Friday, July 06, 2012

Hiking Devil's Lake

The family camped at Devil's Lake Resort in Sauk County, Wisconsin recently.
We hiked up the West Bluff Trail.

You should know that the trails up in the Devil's Lake bluffs have no handrailings, no safety railings, and no warning signs.  As you swim at your own risk in the lake with no lifeguard, you also hike at your own risk.  There are points along the trail where the ground drops away from the century-old pavement that makes up the path.
Every year, someone dies from a fall from the bluffs.
Still, no safety measures.  And no lawsuits.

We hiked the same trail about five or seven years ago when the boys were 8 to 12 years old.  That trail horrified me as a mother.  I made The Husband lead the family, and I pulled up the rear so I could keep an eye on my children.  At every potential danger, The Husband pointed it out and hollered out a warning.

Along the way, the boys wanted to look over the edge to see how high we were.
We were very high.
We were looking down on flying hawks.
There was a huge flat rock that we allowed the boys to snake out onto.
They were flat on their stomaches and too afraid of heights themselves to try anything foolish, yet I was a nervous wreck until they snaked back and were on ground far from the edge again.

I think just about everyone can understand where I'm coming from, right?

That hike ended uneventfully... except for when we were nearly at the end of the trek walking along the edge of the lake and gave in to Elder Son's desire to leap along the lake's edge boulders, and he lost his footing and bashed his shin bloody on the rocks.

This year, we make the same hike along the same trail.
Again, The Husband leads and I pull up the rear.
This time, Younger Son points out the potential dangers and hollers them back to me specifically.

You see, in the past five to seven years, the boys have both grown taller than their mother, grown stronger than their mother, and grown more protective of their mother.
More protective partly because they are taller and stronger, of course, but I suspect mostly because their 45-year-old mother says things like, "I am a dainty flower," and "I'm old and feeble."

So, here we are hiking this trail peppered with life-ending potholes, Younger Son now as worried for me as I used to be worried for him.
Somewhere along the way, we stop to admire the view.  The Husband gestures to Devil's Lake from our lofty perch and points out how the colors of the water designate the lake's depth.
"I can't see it," Younger Son says.
"Here," I step aside so he can stand in my place where the view is better. 

But I catch my heel on a tree root and start to fall backward.
I am pretty sure I am not about to tumble down the bluff because I'm falling the wrong direction, however, I have no idea what I'm about to fall on.
Flat land?  A jagged tree stump?  Rock?
And I don't know which part of my body will hit it. 
Rear end?  Small of my back?  Skull?

All I know is it is going to be something.
And I'm going to hit it hard.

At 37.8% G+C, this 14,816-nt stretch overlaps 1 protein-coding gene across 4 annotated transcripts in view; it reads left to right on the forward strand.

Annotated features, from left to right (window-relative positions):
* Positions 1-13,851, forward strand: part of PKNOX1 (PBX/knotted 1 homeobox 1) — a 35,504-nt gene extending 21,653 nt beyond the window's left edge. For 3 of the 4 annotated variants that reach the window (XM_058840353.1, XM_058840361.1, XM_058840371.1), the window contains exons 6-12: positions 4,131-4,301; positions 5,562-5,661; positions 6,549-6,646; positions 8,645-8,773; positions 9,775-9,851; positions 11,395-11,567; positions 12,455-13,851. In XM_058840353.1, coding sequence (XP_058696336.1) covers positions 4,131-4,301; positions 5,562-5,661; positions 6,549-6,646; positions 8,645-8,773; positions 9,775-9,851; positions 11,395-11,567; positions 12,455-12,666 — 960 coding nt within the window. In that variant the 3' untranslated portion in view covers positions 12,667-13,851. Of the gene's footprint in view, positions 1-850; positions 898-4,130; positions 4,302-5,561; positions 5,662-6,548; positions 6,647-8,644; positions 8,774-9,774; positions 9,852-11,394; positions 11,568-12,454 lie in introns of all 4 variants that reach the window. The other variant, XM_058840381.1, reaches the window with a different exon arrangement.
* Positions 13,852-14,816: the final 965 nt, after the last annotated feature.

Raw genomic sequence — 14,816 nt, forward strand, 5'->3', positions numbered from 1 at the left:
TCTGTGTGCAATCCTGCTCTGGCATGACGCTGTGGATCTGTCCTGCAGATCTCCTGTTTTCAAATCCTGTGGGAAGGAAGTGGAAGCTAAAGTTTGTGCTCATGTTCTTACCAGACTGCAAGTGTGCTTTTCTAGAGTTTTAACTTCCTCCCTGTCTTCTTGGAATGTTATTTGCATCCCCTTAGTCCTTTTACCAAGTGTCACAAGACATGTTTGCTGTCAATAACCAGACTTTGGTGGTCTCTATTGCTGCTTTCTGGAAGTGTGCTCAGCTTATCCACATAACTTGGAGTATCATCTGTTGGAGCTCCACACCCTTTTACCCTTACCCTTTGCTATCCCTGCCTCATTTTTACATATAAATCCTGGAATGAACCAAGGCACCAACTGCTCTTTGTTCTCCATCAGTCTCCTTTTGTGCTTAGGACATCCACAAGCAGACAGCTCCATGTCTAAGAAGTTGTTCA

It is a frightening moment, and I shout outloud which startles the three men of my life.
But, they can see there's nothing terribly dangerous behind me.
And, they're too far away to catch me, so there I fall.
On my butt.
On a flat rock.

I sit there for a moment confirming to myself that I am fine and unhurt.

It is then that Younger Son and I both see it at the same time.
"Mother!  Are you okay?!?" he shouts.  "Are you okay!?!"
"Huh," I reply.  "Look at that."

My shoe is pointed the wrong way.

Younger Son's mind immediately shifts into emergency mode. 
What is the first aid for a twisted ankle or (oh god) a broken leg?  Do our phones get reception up here?  How soon could an ambulance get here?  How could an ambulance get up here?  Shouldn't there be blood?  How come she's not bleeding?  Can the three of us carry Mother down the trail, and how do we navigate the narrow areas that drop off down the bluff?  Oh god, her foot is on backwards!

Meanwhile, I calmly reach for my shoe, pull it off the tip of my perfectly fine foot, and say, "Look at that.  I pulled my shoe clean off when I fell."

Younger Son falls silent.  Then he drops to his knees and hugs me.
"Oh, Mother... it looked like... I thought..."
When I realize how that backward shoe must have looked to him and what he was trying to say, I scramble to hug him back.  "No, no, I'm fine! I'm perfectly fine!  You were worried I'd broken my ankle?"
"Yeah."
"Wow.  That must've looked scary."
Uncomfortable chuckle.  "Yeah."
"I'm fine.  I'm okay."

He helps me stand, assesses for himself that I truly am okay, and breathes a sigh of relief.
We all take a moment to debrief about the incident, laugh about it, then continue on our hike. 
All is well.

And Younger Son continues to point out steep drops off the side of the trail.

4 comments:

brandi said...

Motherhood. You done good!
Smiles,
Carol

Christie Critters said...

It is sooo cool when that happens. Stubble recently came home from an overnight party so that Mom wouldn't have to sleep alone in the house while The Bearded One was travelling.
I guess it is payback for how I looked out for him when he was young and defenseless and STUPID!

Moogie P said...

*sniff* What a wonderful parent/child story!

Except the part about the butt hitting a rock at full speed. Hope the bruise goes away siin.

Moogie P said...

Or soon. Whichever comes first.